Healthy gut

Lisa Salmon looks at mi­cro­biome nu­tri­tion for chil­dren

Irish Examiner - Feelgood - - This Week -

AKEY rea­son for en­sur­ing good nu­tri­tion early in life is to nur­ture chil­dren’s mi­cro­biome — the tril­lions of bac­te­ria that live on and in us, but mainly in the gas­troin­testi­nal tract.

The mi­cro­biome helps con­trol the im­mune sys­tem, and thus how well chil­dren fight off in­fec­tions and whether they de­velop al­ler­gies, as well as reg­u­lat­ing the me­tab­o­lism and even in­flu­enc­ing mood. It also plays a huge role in a healthy di­ges­tive sys­tem, which helps con­trol weight, sleep and much more.

Dr Rachael Buck, lead re­search sci­en­tist and gut health ex­pert at health­care com­pany Ab­bott, shares three ways to pro­mote a healthy mi­cro­biome in preg­nant women and chil­dren.

1. Dur­ing preg­nancy

New re­search shows a mother’s gut bac­te­ria un­dergo changes as preg­nancy pro­gresses. Th­ese changes in the mi­cro­biome pro­mote en­ergy stor­age in fat tis­sue and help sup­port the growth of the foe­tus. A healthy diet isn’t only good for mum and her mi­cro­biome, it’s good for her grow­ing baby too. So, if preg­nancy crav­ings have you reach­ing for sweets or the bis­cuit tin, opt for some­thing health­ier in­stead.

Try to stick to a var­ied diet with plenty of fi­bre-packed foods such as fruit, veg­eta­bles, whole grains and legumes, and pro­bi­oti­crich foods like yo­ghurt and sauer­kraut.

If you’re feel­ing more ad­ven­tur­ous, ke­fir (a fer­mented milk drink) and kim­chi (salted and fer­mented veg­eta­bles) are also good choices and are now widely avail­able in su­per­mar­kets.

2. Baby’s first 24 hours

From the mo­ment of birth, a baby’s body is colonised by tril­lions of mi­crobes given to it by its mother dur­ing the de­liv­ery, from her gut and skin and via what baby eats, whether that’s breast milk, for­mula or both.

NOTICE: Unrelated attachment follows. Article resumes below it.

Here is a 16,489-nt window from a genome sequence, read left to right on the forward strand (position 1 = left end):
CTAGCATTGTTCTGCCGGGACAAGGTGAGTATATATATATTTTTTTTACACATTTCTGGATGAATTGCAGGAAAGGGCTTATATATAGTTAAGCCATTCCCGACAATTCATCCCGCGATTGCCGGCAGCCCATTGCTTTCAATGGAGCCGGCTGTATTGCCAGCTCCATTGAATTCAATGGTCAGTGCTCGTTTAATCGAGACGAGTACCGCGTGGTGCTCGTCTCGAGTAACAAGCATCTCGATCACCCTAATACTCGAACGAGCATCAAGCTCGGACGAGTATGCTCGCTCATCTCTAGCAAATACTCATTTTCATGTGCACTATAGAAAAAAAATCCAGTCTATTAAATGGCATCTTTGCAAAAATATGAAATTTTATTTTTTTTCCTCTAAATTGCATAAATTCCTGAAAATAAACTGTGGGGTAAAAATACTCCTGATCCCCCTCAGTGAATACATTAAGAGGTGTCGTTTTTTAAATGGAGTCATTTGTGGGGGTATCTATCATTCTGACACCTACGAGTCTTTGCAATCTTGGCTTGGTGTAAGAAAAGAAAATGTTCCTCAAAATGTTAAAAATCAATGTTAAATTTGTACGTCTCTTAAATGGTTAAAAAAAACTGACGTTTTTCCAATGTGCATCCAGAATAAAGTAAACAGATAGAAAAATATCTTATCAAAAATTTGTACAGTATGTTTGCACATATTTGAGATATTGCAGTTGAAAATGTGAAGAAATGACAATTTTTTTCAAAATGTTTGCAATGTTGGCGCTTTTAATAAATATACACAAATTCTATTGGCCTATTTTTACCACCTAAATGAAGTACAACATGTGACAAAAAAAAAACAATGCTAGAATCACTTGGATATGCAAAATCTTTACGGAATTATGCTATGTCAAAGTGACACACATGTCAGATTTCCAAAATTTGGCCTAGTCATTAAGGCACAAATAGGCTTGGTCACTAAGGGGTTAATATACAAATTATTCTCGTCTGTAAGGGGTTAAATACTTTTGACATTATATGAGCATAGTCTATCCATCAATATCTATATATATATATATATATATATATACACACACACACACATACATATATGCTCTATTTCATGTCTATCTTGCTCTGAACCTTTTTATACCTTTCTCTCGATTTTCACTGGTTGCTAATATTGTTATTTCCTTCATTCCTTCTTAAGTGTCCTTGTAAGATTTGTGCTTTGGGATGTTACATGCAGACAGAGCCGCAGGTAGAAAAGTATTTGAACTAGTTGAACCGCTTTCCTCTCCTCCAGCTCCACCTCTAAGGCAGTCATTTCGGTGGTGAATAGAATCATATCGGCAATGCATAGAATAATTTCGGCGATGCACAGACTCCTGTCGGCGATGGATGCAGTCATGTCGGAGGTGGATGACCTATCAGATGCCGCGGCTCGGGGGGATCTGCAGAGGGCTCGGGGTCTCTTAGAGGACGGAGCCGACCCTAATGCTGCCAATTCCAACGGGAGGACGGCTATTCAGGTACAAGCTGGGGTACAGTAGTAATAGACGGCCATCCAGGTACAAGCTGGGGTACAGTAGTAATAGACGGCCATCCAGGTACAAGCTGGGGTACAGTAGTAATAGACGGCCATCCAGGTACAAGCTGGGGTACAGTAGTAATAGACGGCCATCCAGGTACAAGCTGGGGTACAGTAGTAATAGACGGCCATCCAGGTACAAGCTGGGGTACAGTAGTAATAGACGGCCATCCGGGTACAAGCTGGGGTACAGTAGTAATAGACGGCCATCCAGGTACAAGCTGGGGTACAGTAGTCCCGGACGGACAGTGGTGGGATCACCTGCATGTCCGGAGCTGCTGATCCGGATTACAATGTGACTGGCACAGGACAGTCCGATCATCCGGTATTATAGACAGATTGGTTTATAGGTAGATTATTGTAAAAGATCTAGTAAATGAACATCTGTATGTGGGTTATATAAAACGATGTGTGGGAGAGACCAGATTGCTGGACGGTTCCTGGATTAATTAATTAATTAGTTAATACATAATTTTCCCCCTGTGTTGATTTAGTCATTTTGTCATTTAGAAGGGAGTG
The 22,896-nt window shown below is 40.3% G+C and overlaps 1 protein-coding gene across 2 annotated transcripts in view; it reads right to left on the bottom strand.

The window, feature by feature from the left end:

Skin-to-skin con­tact soon af­ter birth pro­motes nurs­ing and helps es­tab­lish milk sup­ply, and breast milk it­self helps to build a healthy gut too.

Com­po­nents such as hu­man milk oligosac­cha­rides (HMOs), a spe­cial type of pre­bi­otic and the most abun­dant in­gre­di­ent in breast milk af­ter fat and car­bo­hy­drate (lac­tose), help to feed and mul­ti­ply healthy gut bac­te­ria and work to sup­port a baby’s de­vel­op­ing im­mune sys­tem.

Buck says: “Breast­feed­ing is best for ba­bies and is rec­om­mended for as long as pos­si­ble dur­ing in­fancy, as it pro­vides many ben­e­fits to both mother and baby.”

Speak to a pub­lic health nurse, mid­wife or doc­tor for ad­vice on how to feed your baby.

3. Early years

The types of solid food chil­dren are in­tro­duced to can also play a big part in the make-up of their mi­cro­biome. Buck says the tod­dler years are an ideal time to op­ti­mise a child’s gut health through diet be­cause then the mi­cro­biome stays fairly sim­i­lar through­out his or her life­time. Af­ter in­tro­duc­ing solid foods — one at a time — to a tod­dler, of­fer a va­ri­ety of nu­tri­tious foods in­clud­ing eggs, legumes like lentils, beans, and peas, veg­eta­bles and fruit. Starchy veg­eta­bles like sweet pota­toes, parsnips, squash and yucca, whole grains like oats, rice, bar­ley and quinoa, and pro­bi­otic-rich gut foods like yo­gurt and ke­fir are also good choices to boost their gut health.

BREAST BEN­E­FITS: Breast milk helps to build a healthy gut.

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